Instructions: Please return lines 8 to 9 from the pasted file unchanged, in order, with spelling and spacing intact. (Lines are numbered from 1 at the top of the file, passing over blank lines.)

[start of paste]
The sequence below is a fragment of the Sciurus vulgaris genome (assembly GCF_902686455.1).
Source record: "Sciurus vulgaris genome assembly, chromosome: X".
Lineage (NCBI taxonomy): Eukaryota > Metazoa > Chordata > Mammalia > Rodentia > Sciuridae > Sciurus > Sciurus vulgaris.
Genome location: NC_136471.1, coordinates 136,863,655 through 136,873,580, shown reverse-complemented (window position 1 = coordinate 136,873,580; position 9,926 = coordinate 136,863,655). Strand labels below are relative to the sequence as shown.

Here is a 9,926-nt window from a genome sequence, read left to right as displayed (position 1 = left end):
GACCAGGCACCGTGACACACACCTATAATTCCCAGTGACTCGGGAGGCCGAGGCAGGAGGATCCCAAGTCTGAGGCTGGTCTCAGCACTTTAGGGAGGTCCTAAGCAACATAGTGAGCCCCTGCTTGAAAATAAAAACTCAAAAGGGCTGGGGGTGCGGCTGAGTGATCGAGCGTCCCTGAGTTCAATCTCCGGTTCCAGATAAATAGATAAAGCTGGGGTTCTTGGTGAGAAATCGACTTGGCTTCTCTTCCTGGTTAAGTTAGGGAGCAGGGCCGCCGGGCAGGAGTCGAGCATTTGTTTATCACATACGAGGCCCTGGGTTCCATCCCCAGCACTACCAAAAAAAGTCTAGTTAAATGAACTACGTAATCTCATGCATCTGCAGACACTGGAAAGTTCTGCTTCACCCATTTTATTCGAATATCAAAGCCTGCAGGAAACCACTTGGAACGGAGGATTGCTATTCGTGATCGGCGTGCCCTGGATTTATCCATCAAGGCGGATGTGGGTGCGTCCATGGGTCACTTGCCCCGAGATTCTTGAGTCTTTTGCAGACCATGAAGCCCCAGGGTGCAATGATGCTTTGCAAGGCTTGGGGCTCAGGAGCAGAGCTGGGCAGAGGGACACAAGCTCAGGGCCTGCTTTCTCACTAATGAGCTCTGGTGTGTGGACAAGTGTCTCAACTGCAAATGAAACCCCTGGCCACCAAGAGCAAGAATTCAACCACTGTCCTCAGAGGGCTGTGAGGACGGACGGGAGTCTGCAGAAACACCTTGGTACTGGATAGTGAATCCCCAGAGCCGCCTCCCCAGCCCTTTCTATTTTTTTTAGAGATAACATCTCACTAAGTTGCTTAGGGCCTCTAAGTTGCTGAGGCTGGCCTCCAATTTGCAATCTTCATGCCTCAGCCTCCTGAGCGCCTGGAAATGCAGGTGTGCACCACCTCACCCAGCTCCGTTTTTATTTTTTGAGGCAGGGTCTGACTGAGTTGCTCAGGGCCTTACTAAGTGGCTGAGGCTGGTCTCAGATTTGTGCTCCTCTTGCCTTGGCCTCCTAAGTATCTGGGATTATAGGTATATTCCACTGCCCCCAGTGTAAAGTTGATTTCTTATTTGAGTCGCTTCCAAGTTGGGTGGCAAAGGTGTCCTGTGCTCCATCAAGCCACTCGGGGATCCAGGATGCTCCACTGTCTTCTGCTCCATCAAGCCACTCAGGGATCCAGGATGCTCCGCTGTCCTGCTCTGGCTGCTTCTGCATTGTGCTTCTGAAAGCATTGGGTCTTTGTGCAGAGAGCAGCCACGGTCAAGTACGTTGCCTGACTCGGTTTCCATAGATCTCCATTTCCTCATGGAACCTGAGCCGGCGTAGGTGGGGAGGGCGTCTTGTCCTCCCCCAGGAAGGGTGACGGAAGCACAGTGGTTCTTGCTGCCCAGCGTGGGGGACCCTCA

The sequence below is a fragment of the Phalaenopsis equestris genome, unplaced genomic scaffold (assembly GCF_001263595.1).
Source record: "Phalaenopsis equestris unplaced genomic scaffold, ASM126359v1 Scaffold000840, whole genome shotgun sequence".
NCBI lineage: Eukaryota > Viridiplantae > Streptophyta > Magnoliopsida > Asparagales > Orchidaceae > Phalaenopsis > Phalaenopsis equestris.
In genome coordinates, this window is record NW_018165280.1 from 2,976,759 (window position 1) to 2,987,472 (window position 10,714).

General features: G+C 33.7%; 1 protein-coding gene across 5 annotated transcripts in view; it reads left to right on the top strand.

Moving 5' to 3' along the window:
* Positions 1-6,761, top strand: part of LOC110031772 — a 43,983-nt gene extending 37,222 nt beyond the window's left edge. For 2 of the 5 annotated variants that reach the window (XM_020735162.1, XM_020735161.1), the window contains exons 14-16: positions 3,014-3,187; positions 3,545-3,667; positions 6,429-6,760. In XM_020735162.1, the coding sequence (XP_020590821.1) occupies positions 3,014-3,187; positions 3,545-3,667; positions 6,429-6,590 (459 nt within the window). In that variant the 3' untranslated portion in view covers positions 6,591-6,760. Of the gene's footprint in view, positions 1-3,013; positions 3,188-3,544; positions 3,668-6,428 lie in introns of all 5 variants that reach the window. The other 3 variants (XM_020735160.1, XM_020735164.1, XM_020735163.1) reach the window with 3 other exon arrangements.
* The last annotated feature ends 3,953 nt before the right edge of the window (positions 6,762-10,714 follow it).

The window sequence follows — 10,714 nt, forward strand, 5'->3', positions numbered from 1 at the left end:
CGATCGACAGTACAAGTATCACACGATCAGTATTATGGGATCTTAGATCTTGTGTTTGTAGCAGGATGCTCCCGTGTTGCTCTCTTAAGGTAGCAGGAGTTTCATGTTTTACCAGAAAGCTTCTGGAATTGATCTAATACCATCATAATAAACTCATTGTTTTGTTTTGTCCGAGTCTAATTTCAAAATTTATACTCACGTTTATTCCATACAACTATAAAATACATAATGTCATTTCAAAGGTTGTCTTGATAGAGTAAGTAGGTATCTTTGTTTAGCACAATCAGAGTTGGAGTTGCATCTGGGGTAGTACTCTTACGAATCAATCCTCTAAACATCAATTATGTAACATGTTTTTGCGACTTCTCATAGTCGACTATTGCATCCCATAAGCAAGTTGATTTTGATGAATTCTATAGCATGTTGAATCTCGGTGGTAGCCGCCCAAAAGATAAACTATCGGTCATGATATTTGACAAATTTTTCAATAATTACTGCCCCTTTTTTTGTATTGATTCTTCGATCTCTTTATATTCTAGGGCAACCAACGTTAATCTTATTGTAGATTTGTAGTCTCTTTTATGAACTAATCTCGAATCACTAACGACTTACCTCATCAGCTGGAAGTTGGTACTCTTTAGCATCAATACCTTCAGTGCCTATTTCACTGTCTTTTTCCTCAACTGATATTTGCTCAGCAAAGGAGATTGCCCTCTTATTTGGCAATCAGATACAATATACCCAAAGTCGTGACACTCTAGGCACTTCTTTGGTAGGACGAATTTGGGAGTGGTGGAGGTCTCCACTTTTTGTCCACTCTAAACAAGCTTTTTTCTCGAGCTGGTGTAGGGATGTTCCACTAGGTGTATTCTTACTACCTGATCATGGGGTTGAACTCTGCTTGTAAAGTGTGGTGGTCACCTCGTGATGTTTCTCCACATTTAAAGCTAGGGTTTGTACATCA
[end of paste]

Source record: "Phalaenopsis equestris unplaced genomic scaffold, ASM126359v1 Scaffold000840, whole genome shotgun sequence".
NCBI lineage: Eukaryota > Viridiplantae > Streptophyta > Magnoliopsida > Asparagales > Orchidaceae > Phalaenopsis > Phalaenopsis equestris.